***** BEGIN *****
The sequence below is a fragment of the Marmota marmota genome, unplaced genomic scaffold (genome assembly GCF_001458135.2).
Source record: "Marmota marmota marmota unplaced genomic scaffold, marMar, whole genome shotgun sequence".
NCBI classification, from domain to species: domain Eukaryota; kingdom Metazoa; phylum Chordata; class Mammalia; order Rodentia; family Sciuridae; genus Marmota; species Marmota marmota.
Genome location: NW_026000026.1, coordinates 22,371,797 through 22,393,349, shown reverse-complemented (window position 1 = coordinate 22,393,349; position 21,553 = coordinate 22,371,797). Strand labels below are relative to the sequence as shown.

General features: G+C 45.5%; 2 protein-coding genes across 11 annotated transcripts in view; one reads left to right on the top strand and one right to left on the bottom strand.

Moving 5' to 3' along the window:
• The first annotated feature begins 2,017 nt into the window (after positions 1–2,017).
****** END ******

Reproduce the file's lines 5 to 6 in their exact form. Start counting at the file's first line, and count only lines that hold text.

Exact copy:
General features: G+C 45.5%; 2 protein-coding genes across 11 annotated transcripts in view; one reads left to right on the top strand and one right to left on the bottom strand.

Moving 5' to 3' along the window: